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|Document Type: ||Article|
|Title: ||Using scenarios to explore UK upland futures|
|Authors: ||Reed, M. S.|
Burton, R. J. F.
Davies, A. L.
Quinn, C. H.
|Issue Date: ||Nov-2009|
|Citation: ||M.S. Reed, K. Arblaster, C. Bullock, R.J.F. Burton, A.L. Davies, J. Holden, K. Hubacek, R. May, J. Mitchley, J. Morris, D. Nainggolan, C. Potter, C.H. Quinn, V. Swales, S. Thorp, Using scenarios to explore UK upland futures, Futures, Volume 41, Issue 9, November 2009, Pages 619-630|
|Abstract: ||Uplands around the world are facing significant social, economic and environmental changes, and decision-makers need to better understand what the future may hold if they are to adapt and maintain upland goods and services. This paper draws together all major research comprising eight studies that have used scenarios to describe possible futures for UK uplands. The paper evaluates which scenarios are perceived by stakeholders to be most likely and desirable, and assesses the benefits and drawbacks of the scenario methods used in UK uplands to date. Stakeholders agreed that the most desirable and likely scenario would be a continuation of hill farming (albeit at reduced levels) based on cross-compliance with environmental measures. The least desirable scenario is a withdrawal of government financial support for hill farming. Although this was deemed by stakeholders to be the least likely scenario, the loss of government support warrants close attention due to its potential implications for the local economy. Stakeholders noted that the environmental implications of this scenario are much less clear-cut. As such, there is an urgent need to understand the full implications of this scenario, so that upland stakeholders can adequately prepare, and policy-makers can better evaluate the likely implications of different policy options. The paper concludes that in future, upland scenario research needs to: (1) better integrate in-depth and representative participation from stakeholders during both scenario development and evaluation; and (2) make more effective use of visualisation techniques and simulation models.|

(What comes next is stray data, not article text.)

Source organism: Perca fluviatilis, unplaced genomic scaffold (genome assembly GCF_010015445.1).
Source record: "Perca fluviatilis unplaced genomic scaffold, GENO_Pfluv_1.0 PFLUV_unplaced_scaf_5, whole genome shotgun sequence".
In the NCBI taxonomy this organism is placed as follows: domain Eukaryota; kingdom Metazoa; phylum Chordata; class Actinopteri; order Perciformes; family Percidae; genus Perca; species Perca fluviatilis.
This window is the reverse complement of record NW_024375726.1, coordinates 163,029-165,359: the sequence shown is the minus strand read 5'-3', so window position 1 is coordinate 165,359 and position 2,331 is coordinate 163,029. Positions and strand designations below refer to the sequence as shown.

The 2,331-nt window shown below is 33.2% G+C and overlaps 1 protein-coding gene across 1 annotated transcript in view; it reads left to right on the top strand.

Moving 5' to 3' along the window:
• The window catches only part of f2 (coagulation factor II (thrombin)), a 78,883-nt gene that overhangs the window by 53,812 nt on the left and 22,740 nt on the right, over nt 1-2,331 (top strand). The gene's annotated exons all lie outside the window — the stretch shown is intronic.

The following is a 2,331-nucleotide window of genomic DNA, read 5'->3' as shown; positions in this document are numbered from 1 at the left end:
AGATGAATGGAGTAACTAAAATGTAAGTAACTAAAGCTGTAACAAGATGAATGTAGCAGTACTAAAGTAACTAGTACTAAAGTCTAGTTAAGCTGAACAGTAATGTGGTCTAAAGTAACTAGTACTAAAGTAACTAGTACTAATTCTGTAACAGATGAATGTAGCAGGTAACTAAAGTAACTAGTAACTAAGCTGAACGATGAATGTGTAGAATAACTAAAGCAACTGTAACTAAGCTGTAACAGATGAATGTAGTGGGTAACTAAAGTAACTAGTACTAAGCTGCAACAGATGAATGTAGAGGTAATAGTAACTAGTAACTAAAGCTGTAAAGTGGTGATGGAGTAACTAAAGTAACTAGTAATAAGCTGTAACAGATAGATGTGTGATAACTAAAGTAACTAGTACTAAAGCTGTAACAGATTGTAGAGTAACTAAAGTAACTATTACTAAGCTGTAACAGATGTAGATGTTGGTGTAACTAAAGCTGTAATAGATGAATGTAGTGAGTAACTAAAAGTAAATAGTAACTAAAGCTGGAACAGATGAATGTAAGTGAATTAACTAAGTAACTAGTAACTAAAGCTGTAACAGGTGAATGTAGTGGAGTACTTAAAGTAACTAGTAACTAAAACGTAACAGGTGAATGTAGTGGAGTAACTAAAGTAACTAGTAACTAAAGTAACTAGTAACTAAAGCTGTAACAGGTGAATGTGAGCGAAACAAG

|Appears in Collections:||Staff publications - School of Applied Sciences|
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